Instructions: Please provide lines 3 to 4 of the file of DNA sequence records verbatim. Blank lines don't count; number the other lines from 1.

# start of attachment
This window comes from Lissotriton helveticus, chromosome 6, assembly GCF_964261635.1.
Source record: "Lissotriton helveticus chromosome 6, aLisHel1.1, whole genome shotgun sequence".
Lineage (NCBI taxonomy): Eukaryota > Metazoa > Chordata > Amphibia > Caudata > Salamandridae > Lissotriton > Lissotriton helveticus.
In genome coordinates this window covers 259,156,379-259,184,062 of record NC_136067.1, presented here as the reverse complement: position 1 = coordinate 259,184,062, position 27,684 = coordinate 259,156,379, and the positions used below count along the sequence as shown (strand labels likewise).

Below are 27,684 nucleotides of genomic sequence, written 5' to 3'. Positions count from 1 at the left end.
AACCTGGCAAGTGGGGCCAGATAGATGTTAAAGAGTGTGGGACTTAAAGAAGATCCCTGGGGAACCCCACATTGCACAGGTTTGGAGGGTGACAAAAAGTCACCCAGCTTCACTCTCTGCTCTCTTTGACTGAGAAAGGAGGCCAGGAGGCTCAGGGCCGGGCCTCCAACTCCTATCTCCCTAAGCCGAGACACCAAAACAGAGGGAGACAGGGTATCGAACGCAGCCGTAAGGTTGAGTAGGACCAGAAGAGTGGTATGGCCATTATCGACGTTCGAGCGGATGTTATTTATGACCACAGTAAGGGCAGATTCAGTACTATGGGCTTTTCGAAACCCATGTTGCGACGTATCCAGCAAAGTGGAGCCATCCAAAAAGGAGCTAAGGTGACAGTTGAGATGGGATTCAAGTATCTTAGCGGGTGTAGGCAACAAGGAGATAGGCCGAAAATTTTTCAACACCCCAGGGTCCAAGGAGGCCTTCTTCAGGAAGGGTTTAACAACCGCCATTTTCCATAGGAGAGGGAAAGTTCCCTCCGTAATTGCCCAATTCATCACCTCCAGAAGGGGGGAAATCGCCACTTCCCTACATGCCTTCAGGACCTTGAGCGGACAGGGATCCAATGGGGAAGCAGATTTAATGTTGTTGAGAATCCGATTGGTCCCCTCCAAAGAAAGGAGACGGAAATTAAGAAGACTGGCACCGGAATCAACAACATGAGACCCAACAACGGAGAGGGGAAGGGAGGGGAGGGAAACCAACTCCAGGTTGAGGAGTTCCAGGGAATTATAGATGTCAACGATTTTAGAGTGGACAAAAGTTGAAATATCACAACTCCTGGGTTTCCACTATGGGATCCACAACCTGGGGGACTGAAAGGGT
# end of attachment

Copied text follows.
Lineage (NCBI taxonomy): Eukaryota > Metazoa > Chordata > Amphibia > Caudata > Salamandridae > Lissotriton > Lissotriton helveticus.
In genome coordinates this window covers 259,156,379-259,184,062 of record NC_136067.1, presented here as the reverse complement: position 1 = coordinate 259,184,062, position 27,684 = coordinate 259,156,379, and the positions used below count along the sequence as shown (strand labels likewise).